The One Ring of North Yorkshire and the Internet School of Cultural (il)Literacy
Every other Tuesday in Storied, K. B. Hoyle explores the ways our cultural narratives act on us individually and in society as a whole.
In J. R. R. Tolkien’s beloved classic fantasy epic The Lord of the Rings, the wizard Gandalf muses that some things feel destined to happen—for example, the hobbit Frodo possessing the Ring of Power. Destiny, the sense of all the right people and pieces falling into place for such a time as this. On January 29, the internet stars of destiny aligned when the police department in North Yorkshire, England, posted a call for help to their public Facebook page. They had some property that needed returning, recovered from a recent break-in, and they couldn’t find the owner. Here is an excerpt from their Facebook post:
“Officers in York are trying to locate the owner of a distinctive silver ring… The ring was recovered with property which had been stolen in a house burglary in York in February 2019. Sadly despite their efforts, officers have been unable to trace the ring back to its rightful owner.
Detective Constable Pete Wilson, from York Investigation Hub, said:
“Unfortunately we haven’t been able to find the owner of the ring and return it to them. As it is such a distinctive piece of jewellery, we’re hoping that someone will recognise the markings and be able to tell us who it rightfully belongs to, as I’m sure someone, somewhere is missing it.”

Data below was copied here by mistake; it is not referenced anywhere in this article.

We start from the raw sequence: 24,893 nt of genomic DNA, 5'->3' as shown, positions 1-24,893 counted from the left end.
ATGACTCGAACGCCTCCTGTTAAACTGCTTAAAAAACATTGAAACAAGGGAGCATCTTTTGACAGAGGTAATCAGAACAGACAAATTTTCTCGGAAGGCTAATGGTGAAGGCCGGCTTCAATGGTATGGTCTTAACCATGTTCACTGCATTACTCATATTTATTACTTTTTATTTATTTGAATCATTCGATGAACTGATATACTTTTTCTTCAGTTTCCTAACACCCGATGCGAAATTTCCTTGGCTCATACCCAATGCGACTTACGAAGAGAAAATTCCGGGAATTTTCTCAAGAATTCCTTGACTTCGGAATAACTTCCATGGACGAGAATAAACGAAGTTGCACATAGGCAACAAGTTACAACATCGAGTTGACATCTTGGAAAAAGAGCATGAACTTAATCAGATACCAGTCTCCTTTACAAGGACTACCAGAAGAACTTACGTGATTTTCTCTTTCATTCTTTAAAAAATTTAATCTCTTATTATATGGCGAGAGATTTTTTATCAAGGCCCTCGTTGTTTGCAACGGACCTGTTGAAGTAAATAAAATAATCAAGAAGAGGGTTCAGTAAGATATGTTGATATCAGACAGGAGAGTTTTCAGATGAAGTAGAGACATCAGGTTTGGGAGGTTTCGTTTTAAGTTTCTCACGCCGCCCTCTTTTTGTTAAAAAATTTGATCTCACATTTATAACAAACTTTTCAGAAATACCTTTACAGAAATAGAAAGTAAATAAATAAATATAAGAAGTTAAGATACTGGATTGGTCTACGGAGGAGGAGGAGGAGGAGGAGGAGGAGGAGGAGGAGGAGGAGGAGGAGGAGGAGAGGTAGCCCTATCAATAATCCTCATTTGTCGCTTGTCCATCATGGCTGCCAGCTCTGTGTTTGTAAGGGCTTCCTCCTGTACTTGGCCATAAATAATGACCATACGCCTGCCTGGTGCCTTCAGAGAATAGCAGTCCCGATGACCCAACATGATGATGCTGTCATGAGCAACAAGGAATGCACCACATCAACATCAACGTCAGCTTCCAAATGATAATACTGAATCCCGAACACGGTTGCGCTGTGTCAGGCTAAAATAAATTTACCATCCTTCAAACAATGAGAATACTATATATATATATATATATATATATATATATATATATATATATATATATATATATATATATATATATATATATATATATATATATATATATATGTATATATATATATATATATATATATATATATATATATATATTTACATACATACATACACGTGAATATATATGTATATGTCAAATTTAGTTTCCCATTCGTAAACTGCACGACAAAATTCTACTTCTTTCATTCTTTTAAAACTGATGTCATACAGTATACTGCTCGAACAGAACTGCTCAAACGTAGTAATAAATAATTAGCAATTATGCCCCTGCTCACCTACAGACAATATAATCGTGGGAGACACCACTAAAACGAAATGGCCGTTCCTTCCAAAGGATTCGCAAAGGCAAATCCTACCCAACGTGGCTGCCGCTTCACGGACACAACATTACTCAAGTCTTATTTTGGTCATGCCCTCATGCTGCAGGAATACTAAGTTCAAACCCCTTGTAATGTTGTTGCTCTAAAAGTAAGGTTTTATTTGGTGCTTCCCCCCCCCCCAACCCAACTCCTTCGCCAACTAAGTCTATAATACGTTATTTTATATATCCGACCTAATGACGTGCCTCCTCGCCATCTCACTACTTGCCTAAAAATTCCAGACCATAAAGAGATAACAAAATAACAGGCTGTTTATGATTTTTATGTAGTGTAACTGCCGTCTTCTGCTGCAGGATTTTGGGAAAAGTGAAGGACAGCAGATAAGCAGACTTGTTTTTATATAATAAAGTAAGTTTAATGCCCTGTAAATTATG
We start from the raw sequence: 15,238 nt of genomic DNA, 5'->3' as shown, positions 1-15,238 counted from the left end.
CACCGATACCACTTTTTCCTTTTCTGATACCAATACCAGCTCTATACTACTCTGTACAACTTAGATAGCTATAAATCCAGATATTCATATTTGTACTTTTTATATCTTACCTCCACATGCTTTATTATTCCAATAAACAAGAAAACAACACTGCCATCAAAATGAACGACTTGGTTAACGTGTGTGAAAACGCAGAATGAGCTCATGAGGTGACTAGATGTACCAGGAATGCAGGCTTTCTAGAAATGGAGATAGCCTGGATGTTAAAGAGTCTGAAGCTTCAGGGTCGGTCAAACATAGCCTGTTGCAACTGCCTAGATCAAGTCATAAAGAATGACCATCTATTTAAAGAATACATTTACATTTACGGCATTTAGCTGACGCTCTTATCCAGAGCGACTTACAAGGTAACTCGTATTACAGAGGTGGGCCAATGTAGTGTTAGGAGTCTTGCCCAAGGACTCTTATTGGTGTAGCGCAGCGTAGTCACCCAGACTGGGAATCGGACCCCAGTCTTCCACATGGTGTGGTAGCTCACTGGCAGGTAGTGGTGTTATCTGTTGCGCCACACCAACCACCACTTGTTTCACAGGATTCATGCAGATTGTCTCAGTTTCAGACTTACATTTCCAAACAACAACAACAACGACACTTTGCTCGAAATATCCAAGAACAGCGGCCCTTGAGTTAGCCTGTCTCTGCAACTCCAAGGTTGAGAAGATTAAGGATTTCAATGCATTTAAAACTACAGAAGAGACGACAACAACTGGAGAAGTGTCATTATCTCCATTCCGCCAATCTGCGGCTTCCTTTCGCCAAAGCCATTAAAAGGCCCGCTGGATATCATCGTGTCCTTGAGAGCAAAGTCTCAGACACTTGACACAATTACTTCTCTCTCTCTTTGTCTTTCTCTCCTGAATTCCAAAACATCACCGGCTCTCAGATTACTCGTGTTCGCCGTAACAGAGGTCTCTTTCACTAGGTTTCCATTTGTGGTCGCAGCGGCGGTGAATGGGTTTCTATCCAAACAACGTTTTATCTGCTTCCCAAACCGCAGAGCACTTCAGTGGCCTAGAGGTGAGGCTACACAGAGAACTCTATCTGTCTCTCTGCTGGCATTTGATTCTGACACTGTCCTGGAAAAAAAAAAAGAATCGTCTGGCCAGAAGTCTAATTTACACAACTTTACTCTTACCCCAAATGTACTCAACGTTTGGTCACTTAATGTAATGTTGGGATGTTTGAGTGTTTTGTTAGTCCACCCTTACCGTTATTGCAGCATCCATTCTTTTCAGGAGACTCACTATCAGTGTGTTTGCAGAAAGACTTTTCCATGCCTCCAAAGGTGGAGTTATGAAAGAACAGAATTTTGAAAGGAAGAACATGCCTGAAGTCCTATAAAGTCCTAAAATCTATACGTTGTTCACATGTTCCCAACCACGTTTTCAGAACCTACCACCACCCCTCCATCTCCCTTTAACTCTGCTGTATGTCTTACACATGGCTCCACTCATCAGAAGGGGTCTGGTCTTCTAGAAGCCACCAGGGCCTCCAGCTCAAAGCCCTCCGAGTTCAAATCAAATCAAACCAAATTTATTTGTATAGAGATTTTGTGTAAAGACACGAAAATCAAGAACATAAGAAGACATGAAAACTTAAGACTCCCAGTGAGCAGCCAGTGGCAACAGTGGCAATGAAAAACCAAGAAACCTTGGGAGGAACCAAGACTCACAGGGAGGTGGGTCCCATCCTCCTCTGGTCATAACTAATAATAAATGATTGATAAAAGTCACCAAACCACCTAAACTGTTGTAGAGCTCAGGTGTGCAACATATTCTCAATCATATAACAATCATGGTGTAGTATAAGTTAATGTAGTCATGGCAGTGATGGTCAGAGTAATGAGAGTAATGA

This appeal to the public stretched credulity, however, once a quick glance at the pictures attached to the post revealed that the item the North Yorkshire police were seeking to return was a replica of the Ring of Power from The Lord of the Rings, one of the most easily recognizable pop culture artifacts of the modern era—even before filmmaker Peter Jackson adapted the trilogy to movies in the early 2000s.
Not only that, but the wording of the Facebook post was almost too perfect to be true, given the nature of the plot of The Lord of the Rings. In the story, the dark lord Sauron has lost the One Ring, which will restore him to full power and give him dominion over all the forces of Middle Earth, so it is this One Ring that needs to be destroyed. The Ring has a mind of its own and corrupts all who bear it or spend too much time in its presence, including the creature Gollum, the human Boromir, and even the hobbit heroes Frodo and Sam who must take the Ring to Mordor to destroy it (against all odds). The Lord of the Rings is, essentially, a story of a lost ring that everyone is trying to either find or destroy while the ring itself is trying to be found and not be destroyed.
Based on these facts, the Facebook post of the North Yorkshire police department reads almost like a ruse—like some sort of Lord of the Rings–themed internet quest where fantasy meets reality—absolutely destined for viral fame. One might guess someone in the North Yorkshire police department knew the plot of the story and generated the Facebook post in order to draw out Lord of the Rings fans in an attempt to gain internet notoriety. But the post was actually made in all earnest ignorance of Tolkien’s epic tale, and that makes the post—and the responses to it—absolutely worth their weight in literary gold as the people of the internet weighed in to school the North Yorkshire police in their cultural illiteracy.